Abhijit Banerjee and Esther Duflo won the Nobel Prize in Economics along with American economist Michael Kremer

Abhijit Banerjee receiving Nobel Prize in Economics for 2019

Indian-American professor Abhijit Banerjee and his wife Esther Duflo, who won the Nobel Prize in Economics earlier in October, received their awards at Stockholm Concert Hall in Sweden on Tuesday. For the ceremony, the couple chose to wear Indian attires – Citizen of India Banerjee opted for a dhoti and kurta set with bandhgala while Duflo draped a sari. They won the prestigious award along with American economist Michael Kremer for “for their experimental approach to alleviating global poverty”.

Abhijit Banerjee and Esther Duflo won the Nobel Prize in Economics along with American economist Michael Kremer Banerjee and Duflo, who have been married for over four years now, work at the Massachusetts Institute of Technology (MIT), Cambridge, MA, US. French-American Duflo is only the second female Economics winner in the prize’s 50-year history, as well as the youngest at 46.

Born on February 21, 1961, in Kolkata, Banerjee, 58, attended South Point School and Presidency College, where he completed his BS degree in Economics. Banerjee has done his MA in Economics from Jawaharlal Nehru University (JNU), Delhi. He did his PhD from Harvard University, Cambridge, US.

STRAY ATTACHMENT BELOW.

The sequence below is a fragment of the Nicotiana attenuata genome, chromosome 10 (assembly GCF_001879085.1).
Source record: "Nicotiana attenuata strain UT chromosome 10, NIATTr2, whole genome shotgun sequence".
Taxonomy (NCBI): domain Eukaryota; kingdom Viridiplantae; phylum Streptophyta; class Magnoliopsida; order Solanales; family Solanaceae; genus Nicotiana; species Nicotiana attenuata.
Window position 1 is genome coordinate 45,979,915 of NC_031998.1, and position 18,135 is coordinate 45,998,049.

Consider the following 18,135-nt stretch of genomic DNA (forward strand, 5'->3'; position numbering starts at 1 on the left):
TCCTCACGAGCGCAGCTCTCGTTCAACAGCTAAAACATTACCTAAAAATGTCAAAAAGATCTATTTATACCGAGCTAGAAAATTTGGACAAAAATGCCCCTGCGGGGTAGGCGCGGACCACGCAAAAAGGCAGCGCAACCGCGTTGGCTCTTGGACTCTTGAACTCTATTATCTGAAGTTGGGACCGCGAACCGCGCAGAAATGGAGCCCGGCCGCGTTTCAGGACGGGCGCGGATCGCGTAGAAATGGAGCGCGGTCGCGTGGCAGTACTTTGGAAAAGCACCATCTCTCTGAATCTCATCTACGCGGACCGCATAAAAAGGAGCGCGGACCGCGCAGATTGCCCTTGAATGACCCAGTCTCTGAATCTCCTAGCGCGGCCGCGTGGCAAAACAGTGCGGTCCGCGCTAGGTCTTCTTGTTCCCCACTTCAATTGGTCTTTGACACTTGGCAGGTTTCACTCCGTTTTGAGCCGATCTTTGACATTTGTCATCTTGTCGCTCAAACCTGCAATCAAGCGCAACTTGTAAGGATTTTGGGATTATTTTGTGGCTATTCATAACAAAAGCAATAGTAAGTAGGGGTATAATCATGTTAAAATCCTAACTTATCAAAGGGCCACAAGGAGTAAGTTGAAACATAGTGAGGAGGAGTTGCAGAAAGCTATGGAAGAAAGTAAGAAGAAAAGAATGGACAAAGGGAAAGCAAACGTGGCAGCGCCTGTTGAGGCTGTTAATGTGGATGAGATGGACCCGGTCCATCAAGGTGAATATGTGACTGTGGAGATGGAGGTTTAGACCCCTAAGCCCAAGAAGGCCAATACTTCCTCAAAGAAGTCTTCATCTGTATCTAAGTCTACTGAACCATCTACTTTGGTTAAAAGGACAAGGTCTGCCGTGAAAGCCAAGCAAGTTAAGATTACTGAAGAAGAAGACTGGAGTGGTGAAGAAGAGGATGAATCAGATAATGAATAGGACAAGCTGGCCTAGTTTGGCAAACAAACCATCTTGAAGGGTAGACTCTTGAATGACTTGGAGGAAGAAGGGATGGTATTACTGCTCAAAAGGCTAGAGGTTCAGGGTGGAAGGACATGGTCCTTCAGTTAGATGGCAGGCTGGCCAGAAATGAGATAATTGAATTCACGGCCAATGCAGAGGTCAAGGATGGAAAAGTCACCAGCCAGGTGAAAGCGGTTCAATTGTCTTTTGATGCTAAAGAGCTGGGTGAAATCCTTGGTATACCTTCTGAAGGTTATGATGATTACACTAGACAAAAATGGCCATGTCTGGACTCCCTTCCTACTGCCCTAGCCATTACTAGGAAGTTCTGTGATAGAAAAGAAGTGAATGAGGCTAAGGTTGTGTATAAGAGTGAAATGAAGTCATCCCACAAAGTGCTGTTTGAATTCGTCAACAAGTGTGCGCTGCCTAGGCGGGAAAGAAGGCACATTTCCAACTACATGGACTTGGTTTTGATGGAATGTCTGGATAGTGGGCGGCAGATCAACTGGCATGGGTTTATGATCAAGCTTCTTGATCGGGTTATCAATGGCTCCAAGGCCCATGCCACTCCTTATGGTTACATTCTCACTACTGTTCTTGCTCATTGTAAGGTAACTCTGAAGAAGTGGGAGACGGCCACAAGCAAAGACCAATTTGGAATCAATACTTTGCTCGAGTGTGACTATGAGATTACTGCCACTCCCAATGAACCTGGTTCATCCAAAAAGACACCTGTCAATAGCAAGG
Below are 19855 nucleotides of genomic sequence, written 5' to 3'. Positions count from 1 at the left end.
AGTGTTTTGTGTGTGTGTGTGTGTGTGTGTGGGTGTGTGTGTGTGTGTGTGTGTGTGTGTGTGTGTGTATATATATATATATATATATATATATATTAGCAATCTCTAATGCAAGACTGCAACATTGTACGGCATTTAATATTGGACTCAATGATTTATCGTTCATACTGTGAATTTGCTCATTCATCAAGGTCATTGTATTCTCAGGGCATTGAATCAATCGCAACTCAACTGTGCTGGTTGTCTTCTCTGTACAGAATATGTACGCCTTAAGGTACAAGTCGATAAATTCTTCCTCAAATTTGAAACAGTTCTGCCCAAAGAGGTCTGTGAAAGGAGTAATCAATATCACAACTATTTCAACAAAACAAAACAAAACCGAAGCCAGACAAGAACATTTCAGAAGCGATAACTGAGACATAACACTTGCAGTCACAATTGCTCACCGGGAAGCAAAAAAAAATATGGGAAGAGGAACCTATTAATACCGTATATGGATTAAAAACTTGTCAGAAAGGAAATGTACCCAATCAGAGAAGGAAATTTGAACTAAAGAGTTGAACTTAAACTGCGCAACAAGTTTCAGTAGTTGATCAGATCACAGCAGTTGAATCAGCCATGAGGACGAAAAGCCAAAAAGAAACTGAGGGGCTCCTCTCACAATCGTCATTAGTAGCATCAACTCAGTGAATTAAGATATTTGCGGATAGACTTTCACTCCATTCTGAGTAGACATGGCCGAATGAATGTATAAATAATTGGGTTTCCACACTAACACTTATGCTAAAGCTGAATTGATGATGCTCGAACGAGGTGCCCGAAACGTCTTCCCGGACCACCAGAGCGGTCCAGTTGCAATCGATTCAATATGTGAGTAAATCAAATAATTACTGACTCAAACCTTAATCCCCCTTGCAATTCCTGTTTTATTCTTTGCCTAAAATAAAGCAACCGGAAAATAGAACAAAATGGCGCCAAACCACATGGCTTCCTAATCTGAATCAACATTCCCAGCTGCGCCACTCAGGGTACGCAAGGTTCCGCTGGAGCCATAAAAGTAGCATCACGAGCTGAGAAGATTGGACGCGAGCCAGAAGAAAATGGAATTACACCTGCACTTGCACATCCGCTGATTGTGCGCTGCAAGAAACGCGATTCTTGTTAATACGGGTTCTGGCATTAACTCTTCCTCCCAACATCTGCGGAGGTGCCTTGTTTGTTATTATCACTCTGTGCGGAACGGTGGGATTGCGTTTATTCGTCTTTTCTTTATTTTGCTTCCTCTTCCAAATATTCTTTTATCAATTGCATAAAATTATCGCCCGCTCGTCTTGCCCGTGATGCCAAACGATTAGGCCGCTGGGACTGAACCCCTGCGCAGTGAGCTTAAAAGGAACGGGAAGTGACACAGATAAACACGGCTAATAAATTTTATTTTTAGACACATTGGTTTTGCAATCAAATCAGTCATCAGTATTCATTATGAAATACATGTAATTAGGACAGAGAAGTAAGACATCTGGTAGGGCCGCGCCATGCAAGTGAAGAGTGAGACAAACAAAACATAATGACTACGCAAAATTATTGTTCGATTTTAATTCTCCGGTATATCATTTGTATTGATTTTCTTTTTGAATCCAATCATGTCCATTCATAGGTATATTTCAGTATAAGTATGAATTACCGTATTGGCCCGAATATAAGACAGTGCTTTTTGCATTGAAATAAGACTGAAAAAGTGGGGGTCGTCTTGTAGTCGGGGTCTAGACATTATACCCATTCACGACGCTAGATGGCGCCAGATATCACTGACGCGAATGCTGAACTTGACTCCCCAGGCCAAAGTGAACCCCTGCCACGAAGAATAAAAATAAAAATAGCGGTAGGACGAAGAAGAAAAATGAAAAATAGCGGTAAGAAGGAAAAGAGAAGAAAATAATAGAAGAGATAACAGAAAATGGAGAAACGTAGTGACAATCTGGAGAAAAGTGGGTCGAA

Banerjee is also the co-founder of the Abdul Latif Jameel Poverty Action Lab along with Duflo and Sendhil Mullainathan. He also served on the UN Secretary-General’s High-level Panel of Eminent Persons on the Post-2015 Development Agenda.

He is the second Indian after Amartya Sen to win the Nobel Prize in Economics.

Banerjee visited India. He met Prime Minister Narendra Modi

After being named for the prestigious award, Banerjee visited India. He met Prime Minister Narendra Modi in New Delhi and later went to JNU. After completing his Delhi visit, he flew to Kolkata, his home town. The Academy said the work of the three economists had shown how the problem of poverty could be tackled by breaking it down into smaller and more precise questions in areas such as education and healthcare, making problems easier to tackle.

“As a direct result of one of their studies, more than five million Indian children have benefited from effective programmes of remedial tutoring in school,” the Academy said in a statement. “Another example is the heavy subsidies for preventive healthcare that have been introduced in many countries,” it added.

 

 

 

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